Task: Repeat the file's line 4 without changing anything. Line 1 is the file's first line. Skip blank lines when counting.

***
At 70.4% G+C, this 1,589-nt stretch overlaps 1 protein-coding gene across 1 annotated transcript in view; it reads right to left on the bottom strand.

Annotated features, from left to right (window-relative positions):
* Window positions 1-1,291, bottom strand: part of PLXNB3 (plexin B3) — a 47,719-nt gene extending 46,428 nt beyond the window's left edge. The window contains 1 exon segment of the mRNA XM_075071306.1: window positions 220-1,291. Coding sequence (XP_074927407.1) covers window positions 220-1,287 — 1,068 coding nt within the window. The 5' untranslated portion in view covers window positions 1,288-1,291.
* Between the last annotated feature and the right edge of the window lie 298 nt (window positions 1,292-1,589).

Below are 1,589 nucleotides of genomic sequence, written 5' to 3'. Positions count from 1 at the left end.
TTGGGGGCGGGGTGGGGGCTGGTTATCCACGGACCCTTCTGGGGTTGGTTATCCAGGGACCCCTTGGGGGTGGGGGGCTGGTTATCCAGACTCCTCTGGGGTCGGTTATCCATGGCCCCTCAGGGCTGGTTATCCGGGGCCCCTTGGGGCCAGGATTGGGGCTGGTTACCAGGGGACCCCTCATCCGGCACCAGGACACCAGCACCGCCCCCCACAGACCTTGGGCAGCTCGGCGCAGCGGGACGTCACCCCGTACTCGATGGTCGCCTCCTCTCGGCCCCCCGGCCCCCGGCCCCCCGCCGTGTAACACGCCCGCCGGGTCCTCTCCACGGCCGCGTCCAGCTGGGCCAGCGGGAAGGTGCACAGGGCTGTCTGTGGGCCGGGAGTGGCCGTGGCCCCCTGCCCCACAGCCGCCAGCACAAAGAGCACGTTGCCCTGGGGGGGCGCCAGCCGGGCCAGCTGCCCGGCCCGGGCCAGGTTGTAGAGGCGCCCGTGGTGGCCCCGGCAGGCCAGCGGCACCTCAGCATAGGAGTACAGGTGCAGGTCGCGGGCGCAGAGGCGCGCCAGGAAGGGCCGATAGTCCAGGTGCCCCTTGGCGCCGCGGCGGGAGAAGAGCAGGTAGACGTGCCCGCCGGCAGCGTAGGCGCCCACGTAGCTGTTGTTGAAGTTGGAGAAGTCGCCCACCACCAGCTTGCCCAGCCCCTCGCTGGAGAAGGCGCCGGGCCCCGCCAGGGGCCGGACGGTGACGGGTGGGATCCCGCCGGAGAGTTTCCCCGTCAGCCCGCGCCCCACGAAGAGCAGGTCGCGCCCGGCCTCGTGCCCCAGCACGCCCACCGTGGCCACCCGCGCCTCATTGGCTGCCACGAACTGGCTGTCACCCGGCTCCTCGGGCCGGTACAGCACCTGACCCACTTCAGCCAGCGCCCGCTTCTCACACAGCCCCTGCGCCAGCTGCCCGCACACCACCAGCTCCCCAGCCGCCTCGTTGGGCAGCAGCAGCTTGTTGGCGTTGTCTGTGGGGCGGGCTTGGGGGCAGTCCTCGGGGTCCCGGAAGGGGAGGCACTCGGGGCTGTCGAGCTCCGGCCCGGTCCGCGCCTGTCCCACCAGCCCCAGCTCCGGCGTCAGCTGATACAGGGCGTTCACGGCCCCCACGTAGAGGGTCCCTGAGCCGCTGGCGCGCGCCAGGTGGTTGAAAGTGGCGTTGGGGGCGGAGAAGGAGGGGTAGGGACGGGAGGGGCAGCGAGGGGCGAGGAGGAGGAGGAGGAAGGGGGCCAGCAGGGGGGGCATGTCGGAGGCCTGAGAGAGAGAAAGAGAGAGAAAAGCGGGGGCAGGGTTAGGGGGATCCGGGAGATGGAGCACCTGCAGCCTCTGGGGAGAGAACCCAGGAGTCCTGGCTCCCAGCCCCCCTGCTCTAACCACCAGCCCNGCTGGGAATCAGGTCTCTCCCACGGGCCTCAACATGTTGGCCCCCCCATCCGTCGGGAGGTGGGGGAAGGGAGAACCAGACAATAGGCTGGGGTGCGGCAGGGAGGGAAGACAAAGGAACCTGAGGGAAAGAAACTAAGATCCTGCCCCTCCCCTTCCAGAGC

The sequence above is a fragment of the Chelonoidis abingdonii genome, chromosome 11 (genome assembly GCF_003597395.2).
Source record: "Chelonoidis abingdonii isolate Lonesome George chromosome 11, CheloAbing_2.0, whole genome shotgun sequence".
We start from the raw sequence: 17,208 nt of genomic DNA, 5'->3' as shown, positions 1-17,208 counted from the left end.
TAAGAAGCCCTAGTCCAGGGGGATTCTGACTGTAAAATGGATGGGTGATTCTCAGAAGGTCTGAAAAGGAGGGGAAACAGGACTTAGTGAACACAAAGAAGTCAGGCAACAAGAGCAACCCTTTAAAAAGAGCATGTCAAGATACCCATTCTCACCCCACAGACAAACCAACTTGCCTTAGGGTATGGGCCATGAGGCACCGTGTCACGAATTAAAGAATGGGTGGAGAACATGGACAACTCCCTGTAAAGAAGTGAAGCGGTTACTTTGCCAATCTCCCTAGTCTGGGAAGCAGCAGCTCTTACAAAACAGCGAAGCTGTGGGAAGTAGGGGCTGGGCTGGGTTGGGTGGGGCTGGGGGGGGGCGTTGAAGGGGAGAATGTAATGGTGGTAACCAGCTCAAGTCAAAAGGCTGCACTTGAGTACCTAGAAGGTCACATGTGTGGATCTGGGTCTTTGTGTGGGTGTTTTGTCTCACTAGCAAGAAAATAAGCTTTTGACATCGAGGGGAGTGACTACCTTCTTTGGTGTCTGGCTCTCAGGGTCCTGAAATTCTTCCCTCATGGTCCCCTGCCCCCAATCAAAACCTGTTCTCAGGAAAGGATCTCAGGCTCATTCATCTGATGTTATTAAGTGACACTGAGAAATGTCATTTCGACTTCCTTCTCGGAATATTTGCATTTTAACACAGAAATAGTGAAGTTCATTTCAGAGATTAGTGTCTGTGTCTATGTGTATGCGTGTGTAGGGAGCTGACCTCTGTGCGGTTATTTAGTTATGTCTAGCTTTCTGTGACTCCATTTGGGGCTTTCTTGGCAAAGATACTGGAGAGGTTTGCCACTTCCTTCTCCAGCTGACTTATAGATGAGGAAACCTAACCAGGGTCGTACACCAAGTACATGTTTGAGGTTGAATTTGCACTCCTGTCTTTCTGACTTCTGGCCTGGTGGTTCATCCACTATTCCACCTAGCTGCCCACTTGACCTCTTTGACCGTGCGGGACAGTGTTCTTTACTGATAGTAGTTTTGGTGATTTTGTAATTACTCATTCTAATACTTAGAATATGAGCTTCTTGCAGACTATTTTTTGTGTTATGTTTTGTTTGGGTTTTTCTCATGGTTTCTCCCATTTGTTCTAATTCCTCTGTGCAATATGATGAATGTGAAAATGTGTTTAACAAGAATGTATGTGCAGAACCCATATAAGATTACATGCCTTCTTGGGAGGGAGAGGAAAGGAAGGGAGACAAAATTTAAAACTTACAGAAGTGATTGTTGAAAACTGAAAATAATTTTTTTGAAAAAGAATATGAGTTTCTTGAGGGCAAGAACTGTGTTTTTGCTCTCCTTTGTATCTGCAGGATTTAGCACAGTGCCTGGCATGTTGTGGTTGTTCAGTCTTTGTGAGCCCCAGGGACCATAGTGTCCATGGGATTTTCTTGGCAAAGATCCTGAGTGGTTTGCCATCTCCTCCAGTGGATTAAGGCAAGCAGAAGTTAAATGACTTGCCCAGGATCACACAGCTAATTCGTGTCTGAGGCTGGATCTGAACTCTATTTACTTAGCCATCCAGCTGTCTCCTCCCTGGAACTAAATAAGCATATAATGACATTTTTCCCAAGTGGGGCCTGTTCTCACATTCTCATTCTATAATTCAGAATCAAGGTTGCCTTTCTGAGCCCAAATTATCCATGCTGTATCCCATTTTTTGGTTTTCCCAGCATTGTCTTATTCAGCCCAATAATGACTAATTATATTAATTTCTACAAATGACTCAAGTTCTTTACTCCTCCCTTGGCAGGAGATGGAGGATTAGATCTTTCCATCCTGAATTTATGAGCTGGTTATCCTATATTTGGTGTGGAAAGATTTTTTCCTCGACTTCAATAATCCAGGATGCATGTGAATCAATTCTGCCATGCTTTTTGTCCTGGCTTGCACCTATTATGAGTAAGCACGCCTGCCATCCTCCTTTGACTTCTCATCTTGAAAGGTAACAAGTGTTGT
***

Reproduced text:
* Between the last annotated feature and the right edge of the window lie 298 nt (window positions 1,292-1,589).